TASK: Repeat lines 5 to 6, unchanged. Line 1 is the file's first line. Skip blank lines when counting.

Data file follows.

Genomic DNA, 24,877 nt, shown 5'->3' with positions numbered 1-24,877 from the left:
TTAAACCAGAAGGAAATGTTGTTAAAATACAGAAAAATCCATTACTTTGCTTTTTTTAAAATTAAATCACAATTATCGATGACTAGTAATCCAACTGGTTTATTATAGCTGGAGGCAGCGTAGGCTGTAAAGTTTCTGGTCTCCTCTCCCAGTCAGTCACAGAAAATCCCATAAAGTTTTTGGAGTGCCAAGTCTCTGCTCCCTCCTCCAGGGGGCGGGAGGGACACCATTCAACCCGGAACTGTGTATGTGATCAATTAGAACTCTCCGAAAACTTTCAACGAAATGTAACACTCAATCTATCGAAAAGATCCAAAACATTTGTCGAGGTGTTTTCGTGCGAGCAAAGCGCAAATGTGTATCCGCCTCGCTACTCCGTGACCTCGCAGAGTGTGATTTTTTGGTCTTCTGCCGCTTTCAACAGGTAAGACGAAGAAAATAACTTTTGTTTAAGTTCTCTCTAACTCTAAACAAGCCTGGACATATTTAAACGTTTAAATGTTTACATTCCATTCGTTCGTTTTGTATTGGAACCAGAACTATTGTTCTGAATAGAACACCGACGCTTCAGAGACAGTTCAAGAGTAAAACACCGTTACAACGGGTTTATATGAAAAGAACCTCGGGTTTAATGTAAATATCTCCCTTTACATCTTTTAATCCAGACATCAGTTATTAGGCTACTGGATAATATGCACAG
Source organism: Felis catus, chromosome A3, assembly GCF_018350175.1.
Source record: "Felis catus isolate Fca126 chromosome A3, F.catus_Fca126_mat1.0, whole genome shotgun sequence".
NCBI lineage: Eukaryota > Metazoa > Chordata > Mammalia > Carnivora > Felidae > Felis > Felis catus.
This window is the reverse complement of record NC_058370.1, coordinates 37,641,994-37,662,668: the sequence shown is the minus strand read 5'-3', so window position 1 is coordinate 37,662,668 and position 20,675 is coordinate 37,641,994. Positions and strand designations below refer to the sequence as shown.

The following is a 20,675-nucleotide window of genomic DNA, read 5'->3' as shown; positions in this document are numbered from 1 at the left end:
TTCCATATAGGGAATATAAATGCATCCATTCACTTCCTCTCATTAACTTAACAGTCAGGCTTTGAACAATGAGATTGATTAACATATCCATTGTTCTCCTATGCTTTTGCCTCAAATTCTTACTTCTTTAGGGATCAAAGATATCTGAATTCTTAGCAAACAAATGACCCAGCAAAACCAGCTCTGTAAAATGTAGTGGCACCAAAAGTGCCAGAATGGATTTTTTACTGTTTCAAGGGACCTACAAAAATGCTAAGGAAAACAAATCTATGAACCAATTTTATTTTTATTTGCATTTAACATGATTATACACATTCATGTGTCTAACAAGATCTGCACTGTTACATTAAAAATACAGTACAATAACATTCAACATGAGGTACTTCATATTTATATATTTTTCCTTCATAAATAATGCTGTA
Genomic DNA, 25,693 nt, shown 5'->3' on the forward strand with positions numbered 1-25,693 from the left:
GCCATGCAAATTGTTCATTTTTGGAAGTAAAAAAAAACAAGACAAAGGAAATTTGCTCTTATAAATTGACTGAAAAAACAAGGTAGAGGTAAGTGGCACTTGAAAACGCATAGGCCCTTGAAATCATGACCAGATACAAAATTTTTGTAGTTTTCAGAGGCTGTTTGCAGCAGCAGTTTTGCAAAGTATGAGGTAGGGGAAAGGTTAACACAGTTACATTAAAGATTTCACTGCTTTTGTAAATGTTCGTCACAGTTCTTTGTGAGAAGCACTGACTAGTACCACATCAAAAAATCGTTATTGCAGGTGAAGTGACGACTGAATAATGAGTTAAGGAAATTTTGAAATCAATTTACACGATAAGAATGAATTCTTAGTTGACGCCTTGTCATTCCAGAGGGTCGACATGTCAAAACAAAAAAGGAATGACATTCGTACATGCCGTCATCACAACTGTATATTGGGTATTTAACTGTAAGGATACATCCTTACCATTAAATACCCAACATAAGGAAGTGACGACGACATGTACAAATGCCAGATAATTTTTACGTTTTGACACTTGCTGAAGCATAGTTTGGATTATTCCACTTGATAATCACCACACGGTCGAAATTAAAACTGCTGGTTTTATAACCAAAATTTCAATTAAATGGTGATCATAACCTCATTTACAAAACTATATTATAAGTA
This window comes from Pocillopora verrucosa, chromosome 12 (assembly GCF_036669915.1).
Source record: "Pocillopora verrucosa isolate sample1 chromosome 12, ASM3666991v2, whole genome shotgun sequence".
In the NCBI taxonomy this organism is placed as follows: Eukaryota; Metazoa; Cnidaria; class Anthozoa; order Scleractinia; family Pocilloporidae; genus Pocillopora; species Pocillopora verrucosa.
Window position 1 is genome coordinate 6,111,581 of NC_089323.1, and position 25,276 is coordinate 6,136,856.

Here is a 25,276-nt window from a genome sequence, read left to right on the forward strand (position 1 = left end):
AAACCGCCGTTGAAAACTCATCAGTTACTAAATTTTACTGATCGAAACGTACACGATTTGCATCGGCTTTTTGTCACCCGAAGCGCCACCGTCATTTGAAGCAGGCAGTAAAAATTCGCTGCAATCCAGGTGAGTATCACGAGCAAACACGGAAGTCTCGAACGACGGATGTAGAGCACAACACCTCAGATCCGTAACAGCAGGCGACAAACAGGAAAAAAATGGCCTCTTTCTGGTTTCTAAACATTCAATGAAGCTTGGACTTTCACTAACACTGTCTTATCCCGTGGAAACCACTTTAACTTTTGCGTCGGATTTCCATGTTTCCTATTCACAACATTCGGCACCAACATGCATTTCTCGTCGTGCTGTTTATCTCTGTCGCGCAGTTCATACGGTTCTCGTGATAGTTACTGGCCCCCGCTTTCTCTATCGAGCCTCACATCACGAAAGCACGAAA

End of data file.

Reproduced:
NCBI lineage: Eukaryota > Metazoa > Chordata > Mammalia > Carnivora > Felidae > Felis > Felis catus.
This window is the reverse complement of record NC_058370.1, coordinates 37,641,994-37,662,668: the sequence shown is the minus strand read 5'-3', so window position 1 is coordinate 37,662,668 and position 20,675 is coordinate 37,641,994. Positions and strand designations below refer to the sequence as shown.